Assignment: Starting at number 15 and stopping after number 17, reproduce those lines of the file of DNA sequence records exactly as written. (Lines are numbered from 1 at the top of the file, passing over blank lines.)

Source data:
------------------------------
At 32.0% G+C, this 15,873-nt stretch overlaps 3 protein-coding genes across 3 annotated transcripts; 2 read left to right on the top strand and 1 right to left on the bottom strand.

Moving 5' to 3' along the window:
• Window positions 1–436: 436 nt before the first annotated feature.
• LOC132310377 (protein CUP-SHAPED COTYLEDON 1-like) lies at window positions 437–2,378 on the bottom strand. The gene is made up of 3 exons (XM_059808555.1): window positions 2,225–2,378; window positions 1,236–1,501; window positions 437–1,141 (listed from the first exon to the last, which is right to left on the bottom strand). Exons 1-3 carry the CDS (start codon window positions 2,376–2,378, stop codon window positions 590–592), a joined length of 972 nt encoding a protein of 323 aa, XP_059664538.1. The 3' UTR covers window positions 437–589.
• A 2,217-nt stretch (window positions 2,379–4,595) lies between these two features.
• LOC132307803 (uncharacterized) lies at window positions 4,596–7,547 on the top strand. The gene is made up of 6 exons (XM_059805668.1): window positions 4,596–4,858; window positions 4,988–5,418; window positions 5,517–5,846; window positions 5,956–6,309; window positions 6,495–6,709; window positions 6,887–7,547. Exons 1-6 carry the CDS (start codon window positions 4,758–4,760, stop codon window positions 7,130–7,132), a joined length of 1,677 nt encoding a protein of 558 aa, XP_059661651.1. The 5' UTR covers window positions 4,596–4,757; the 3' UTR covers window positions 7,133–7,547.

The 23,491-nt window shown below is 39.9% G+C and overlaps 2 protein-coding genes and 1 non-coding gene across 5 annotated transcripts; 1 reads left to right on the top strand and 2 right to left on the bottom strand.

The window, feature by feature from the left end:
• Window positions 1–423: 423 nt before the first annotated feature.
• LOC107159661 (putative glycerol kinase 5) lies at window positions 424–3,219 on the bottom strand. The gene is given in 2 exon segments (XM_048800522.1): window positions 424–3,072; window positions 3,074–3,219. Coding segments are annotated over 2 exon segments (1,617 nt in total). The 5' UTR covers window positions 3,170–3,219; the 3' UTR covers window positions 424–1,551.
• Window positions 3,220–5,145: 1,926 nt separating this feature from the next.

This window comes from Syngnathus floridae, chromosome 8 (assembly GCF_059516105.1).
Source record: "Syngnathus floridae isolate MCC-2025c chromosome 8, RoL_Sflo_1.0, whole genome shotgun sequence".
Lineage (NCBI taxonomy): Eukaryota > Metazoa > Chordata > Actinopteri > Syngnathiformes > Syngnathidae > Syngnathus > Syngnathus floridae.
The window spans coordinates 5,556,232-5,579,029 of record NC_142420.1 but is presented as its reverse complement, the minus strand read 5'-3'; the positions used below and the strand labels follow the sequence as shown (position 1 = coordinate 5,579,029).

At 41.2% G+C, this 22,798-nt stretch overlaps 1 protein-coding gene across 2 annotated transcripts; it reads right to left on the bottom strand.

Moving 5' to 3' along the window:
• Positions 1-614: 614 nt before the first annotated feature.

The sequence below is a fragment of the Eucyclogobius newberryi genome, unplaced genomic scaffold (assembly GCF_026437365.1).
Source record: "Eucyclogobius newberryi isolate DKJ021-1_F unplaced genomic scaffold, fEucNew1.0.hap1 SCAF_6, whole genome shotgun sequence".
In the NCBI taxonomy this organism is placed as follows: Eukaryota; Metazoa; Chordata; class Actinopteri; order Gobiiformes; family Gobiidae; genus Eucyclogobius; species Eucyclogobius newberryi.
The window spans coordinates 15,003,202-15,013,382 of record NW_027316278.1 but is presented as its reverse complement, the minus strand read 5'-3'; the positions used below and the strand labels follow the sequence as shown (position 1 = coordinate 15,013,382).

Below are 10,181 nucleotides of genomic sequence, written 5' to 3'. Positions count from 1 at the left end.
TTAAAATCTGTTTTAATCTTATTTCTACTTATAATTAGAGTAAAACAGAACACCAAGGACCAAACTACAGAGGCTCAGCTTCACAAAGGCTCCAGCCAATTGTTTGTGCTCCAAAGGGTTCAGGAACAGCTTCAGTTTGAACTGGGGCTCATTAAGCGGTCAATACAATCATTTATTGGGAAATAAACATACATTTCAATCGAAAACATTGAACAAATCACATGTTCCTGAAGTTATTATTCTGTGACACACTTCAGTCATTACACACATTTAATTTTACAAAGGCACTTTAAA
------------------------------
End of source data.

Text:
The window spans coordinates 5,556,232-5,579,029 of record NC_142420.1 but is presented as its reverse complement, the minus strand read 5'-3'; the positions used below and the strand labels follow the sequence as shown (position 1 = coordinate 5,579,029).

At 41.2% G+C, this 22,798-nt stretch overlaps 1 protein-coding gene across 2 annotated transcripts; it reads right to left on the bottom strand.

Moving 5' to 3' along the window: